15+ Japanese School Rules That Even Astonish Locals

Japan is a country of surprises that never stops astonishing foreigners. Even a school year in the Land of the Rising Sun starts, not in August, but in April, and finishes in March. But that’s not the only interesting aspect of the Japanese educational system.

  • Kids from 1st to 6th grades are in primary school in Japan. Classes are shuffled every year and teachers change their places so that pupils have a chance to meet new people.
  • For 6 years, school kids wear similar school bags that are called “randoseru.” In the most conservative schools, girls wear red randoserus, while boys wear black ones. But this color rule is not the same everywhere.
  • Local people say that many first-graders wear yellow hats so that those around them can notice them from afar.
15+ Japanese School Rules That Even Astonish Locals
  • In some schools, students are responsible for the cleanliness of the school. After classes are over, each class cleans their own classrooms, and special kids on duty wash the toilets and clean the playgrounds.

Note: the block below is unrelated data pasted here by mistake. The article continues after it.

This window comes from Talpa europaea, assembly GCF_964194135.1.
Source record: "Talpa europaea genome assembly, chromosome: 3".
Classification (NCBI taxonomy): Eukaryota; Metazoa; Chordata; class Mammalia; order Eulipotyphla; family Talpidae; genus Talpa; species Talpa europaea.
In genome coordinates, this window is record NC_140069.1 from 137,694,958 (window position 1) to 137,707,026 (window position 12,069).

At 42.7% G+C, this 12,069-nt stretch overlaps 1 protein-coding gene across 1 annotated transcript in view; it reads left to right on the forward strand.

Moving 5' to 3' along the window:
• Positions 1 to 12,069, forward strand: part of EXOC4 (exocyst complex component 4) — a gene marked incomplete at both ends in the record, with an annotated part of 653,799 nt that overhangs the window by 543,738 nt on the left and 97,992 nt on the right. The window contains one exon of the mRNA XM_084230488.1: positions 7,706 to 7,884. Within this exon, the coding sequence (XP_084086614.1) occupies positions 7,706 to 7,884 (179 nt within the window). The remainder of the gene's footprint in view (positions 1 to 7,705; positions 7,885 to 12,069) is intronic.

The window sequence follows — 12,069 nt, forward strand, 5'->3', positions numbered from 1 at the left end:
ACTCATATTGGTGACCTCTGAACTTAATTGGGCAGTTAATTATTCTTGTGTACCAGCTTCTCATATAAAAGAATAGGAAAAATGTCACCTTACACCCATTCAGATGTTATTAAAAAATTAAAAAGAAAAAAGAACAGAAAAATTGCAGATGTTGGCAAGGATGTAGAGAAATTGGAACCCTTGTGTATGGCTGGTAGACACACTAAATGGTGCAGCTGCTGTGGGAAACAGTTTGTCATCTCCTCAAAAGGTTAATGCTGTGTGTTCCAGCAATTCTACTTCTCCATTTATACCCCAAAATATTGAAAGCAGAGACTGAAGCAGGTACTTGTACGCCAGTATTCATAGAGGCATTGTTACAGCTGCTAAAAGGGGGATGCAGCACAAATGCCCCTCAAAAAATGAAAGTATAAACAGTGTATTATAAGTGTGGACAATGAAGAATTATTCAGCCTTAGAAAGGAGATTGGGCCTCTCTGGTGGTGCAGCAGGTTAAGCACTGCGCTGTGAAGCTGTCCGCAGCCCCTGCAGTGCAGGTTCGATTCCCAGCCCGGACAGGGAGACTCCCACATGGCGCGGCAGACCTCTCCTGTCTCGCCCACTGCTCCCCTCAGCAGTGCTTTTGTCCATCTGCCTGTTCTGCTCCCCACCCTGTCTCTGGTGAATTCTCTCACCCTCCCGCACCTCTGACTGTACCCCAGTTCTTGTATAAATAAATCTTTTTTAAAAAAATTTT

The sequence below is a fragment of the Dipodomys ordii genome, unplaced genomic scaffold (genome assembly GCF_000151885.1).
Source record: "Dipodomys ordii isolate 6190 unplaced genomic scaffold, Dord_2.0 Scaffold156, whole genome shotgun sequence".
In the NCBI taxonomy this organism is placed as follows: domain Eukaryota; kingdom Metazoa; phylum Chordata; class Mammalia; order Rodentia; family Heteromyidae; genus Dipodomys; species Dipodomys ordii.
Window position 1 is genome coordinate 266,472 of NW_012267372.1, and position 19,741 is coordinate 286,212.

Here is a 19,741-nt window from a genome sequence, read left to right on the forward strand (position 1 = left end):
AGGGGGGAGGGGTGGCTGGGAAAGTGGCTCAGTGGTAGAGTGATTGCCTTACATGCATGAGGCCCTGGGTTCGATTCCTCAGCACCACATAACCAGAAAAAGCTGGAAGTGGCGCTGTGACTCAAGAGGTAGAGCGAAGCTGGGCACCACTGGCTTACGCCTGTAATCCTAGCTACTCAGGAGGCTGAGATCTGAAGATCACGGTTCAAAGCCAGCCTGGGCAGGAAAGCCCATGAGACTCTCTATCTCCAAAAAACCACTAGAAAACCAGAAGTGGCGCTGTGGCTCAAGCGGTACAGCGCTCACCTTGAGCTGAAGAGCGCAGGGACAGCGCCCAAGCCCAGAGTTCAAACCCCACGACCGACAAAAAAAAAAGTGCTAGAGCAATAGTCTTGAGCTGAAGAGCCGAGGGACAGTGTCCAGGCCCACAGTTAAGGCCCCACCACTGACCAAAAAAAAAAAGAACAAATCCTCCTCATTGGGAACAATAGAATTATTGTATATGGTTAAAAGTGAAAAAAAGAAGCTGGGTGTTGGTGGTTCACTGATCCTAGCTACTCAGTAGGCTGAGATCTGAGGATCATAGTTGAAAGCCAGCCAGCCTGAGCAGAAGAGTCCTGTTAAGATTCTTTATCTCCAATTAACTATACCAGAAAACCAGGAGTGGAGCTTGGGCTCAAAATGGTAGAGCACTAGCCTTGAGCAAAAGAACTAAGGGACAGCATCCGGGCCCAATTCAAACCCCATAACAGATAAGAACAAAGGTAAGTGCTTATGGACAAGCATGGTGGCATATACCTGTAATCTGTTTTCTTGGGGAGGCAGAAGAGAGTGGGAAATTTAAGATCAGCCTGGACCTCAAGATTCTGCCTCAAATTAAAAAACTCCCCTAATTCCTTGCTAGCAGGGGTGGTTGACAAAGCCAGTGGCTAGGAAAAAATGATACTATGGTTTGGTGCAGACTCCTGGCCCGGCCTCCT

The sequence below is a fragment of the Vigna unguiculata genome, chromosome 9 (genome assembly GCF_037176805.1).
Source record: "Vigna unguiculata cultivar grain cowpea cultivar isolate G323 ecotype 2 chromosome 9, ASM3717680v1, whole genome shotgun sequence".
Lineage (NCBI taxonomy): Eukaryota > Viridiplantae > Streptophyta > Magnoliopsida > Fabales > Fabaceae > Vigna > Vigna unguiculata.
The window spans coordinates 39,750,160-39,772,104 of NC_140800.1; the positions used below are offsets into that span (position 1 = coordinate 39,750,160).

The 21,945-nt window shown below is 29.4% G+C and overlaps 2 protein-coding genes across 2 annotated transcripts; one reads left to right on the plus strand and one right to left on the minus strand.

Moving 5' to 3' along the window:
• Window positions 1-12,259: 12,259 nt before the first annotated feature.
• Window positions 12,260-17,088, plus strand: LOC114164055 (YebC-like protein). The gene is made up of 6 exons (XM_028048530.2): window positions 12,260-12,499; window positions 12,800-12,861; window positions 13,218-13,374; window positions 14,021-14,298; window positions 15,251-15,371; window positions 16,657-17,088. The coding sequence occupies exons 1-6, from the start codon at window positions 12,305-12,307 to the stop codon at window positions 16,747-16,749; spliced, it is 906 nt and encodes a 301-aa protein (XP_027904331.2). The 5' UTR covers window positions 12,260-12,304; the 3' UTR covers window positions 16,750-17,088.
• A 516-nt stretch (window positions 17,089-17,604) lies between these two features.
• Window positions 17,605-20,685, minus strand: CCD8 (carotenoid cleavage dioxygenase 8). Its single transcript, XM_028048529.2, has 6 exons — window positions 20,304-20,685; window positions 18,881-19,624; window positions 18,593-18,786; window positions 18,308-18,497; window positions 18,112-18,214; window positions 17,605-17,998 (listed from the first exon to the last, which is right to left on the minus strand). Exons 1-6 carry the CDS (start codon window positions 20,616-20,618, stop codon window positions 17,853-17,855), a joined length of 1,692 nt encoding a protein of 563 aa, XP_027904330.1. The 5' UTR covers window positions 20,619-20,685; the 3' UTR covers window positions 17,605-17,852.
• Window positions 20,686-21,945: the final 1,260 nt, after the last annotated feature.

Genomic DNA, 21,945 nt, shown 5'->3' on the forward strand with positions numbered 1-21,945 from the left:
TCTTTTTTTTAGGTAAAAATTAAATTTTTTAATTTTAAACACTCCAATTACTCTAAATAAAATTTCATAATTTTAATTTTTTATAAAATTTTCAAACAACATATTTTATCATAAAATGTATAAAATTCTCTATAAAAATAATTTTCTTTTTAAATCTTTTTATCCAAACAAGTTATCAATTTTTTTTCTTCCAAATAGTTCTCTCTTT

• When entering the school, kids leave their street shoes in lockers and put on uwabaki — special white slippers that are worn by everyone regardless of their age or gender.
  • If parents come to the school, they also need to take off their street shoes and don home footwear, even if the weather outside is warm and dry.
15+ Japanese School Rules That Even Astonish Locals
  • After the 6th grade, school kids move on to secondary school that lasts for 3 years. It’s at this stage that most Japanese school kids start to wear a mandatory uniform.
  • Some Japanese schoolgirls can’t wear tights, even in winter, because some schools require that girls wear skirts only with knee socks. One schoolgirl complained about this unfair rule to the school’s administration and heard in response that they treat her opinion with respect but she is about to graduate soon and all she needs to do is to put up with this rule for a little while longer.